A new study highlights the challenges faced by women in preserving their 401(k) savings when changing jobs.
Retirement Clearinghouse (RCH) Executive Vice President Tom Johnson revealed findings at a May 22 Women’s Institute for a Secure Retirement (WISER) roundtable showing that women with small 401(k) balances – particularly for those with balances less than $5,000 – cash out at a much more frequent basis than men.
According to the data, each year an estimated 5.9 million women participants will change jobs, of whom about 2.4 million, or 41%, will cash out a total of $28 billion in retirement savings, plus taxes and penalties.
On a positive note, the findings also show that as women’s 401(k) balances grow, they are more likely than men to preserve their retirement savings.
RCH’s research also shows that 2.1 million women, or 36% of the 5.9 million, will have balances less than $5,000. Of this group, 1.5 million, or 71% will cash out $2.6 billion in savings. When projected over a generation, RCH finds that 104 million women will cash out nearly $800 billion in retirement savings in today’s dollars.
The results are comprised of industry research on cashouts, women’s representation in DC plans, participant turnover rates, RCH’s Auto Portability Simulation, the EBRI/ICI 401(k) database and the EBRI Retirement Security Projection Model to provide a model of women participants’ post-separation job-changing and cashout behaviors.
Drawing from a 2015 survey by Boston Research Technologies, the RCH data also shows that women Baby Boomers had a 93% higher odds of cashing out a $500 balance versus men, and Millennial and Gen X women were found to have 38% and 30% higher odds, respectively. Similar findings are shown for balances of $2,500, where Millennial (28%) and Gen X (19%) women were found to have higher odds compared to men.
The Portability Solution
A blog post by Thomas Hawkins, vice president of sales and marketing with RCH, explains that these behaviors suggests that a program of retirement savings portability could help preserve women’s small 401(k) balances, allowing them to more effectively grow their savings to higher balance levels.
Incorporating the results of the Auto Portability Simulation, RCH’s figures show that on an annual basis, auto portability would preserve the savings of 1 million women participants. Over a generation, 42 million women would preserve their retirement savings, worth about $365 billion in today’s dollars, Hawkins notes.
The RCH analysis also shows the individual impact of preserving $5,000 balances over the course of a career. For example, the figures show that preserving just one $5,000 balance at age 25 could result in $70,000 in retirement savings, while three $5,000 balances preserved over the course of a career could result in an additional $123,600 in retirement savings.
Women’s Confidence Gap
Separately, a recent whitepaper by Midland National Life Insurance Company found that despite the fact that more than half of American women participate in the workforce, they are less confident than men in their knowledge of savings strategies for retirement.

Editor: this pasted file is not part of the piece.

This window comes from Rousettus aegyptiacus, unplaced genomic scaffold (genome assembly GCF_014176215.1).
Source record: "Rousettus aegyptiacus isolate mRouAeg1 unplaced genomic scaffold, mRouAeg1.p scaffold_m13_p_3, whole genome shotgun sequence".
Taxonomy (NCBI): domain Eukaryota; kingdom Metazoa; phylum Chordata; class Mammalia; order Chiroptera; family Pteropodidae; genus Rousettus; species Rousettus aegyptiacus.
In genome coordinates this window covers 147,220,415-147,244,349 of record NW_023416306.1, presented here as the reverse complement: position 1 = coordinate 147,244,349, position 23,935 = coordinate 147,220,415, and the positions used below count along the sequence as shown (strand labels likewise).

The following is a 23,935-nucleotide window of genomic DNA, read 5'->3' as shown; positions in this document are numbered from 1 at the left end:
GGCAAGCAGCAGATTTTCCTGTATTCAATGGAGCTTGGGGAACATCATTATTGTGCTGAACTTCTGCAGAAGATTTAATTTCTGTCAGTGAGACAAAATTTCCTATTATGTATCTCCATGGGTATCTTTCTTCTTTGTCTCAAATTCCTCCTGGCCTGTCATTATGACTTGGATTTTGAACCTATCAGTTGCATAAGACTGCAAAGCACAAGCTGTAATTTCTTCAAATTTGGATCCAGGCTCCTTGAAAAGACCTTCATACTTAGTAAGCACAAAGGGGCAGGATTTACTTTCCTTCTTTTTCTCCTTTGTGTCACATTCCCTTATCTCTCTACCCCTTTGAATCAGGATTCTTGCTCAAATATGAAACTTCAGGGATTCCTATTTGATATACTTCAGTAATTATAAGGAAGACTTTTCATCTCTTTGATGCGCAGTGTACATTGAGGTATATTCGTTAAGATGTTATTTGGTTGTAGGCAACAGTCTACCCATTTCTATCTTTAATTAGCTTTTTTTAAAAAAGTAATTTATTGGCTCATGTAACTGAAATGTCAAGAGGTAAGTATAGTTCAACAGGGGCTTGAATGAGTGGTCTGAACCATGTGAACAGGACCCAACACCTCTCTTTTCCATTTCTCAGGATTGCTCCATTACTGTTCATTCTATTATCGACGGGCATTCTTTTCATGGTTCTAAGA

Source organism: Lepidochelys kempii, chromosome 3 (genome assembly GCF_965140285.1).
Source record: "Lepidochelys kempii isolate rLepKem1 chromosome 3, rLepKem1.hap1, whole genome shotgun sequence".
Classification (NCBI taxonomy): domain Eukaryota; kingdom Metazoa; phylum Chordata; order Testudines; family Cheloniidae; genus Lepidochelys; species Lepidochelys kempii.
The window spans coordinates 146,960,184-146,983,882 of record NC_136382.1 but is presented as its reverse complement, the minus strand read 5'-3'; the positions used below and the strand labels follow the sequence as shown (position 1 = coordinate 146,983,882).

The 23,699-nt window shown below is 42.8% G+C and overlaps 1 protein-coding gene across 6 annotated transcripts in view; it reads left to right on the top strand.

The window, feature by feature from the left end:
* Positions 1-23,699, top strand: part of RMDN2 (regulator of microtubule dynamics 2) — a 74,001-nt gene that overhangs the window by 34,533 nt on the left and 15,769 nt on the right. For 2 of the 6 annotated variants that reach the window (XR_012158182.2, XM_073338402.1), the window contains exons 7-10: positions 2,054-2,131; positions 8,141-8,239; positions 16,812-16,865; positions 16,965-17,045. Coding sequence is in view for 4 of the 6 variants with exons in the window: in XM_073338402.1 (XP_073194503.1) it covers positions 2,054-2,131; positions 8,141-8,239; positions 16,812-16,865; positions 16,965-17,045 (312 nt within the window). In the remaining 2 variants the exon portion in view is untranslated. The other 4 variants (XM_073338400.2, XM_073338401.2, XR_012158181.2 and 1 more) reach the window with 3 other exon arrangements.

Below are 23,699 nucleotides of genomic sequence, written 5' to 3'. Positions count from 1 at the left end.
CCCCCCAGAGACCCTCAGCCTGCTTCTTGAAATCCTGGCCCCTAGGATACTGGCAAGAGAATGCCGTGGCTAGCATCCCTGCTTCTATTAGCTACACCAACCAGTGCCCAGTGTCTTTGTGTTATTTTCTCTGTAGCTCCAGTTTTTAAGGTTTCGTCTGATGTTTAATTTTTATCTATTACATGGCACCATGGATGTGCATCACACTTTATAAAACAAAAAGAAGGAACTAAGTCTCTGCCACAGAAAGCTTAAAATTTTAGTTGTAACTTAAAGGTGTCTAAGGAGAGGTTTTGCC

“Empowered: New Research about Women’s Retirement Approaches” examined women’s approaches to selecting a financial professional, communication about finances, perceptions of retirement and what they value in their relationship with a financial professional.
One important distinction, according to the study, is that women value recommendations and advice on retirement resources from people they know, whether it is family members, their friends, or their employer. In contrast, men are more likely to turn to online research.
Comparing the men and women in the survey, Midland National found that:
- Women consumers feel less knowledgeable about the retirement process. The study notes that 90% of all women will be solely responsible for their household’s financial well-being at some point in their life, yet they are not confident in planning. Overall, women rate their knowledge significantly lower than males — 3.30 versus 3.58 on a 6-point scale.
- Women seek retirement advice from others. While both groups commonly turn to their employer or financial advisor for advice, women tend to seek advice from others such as their partner (28% women vs. 17% men), employer (56% vs. 44%), or friends and family (34% vs. 26%). Men rate high on previous experiences (31% vs. 18%) and online resources (40% vs. 30%).
- Women are most concerned about saving for mortgage/rent expenses and emergencies. On a 10-point scale, both males and females are equally concerned about saving for health care expenses and peace of mind. Women, however, are more concerned about saving for mortgage/rent expenses (7.65 vs. 6.49) and emergencies (8.49 vs. 8.06) than men.
- Women place value on advisor expertise and communication. On a 10-point scale, women placed more importance on factors related to expertise (9.1 vs. 8.7) and communication (8.3 vs. 7.7) than their male counterparts. Females also apparently have more concerns about outliving their money and need more reassurance for “what-if” scenarios.
Midland National’s consumer study was conducted Nov. 6-19, 2017, and included 400 women and 200 men, age 40 and above. A separate agent study was conducted Nov. 17 to Dec. 12, 2017, among 257 Midland National agents, including both men and women.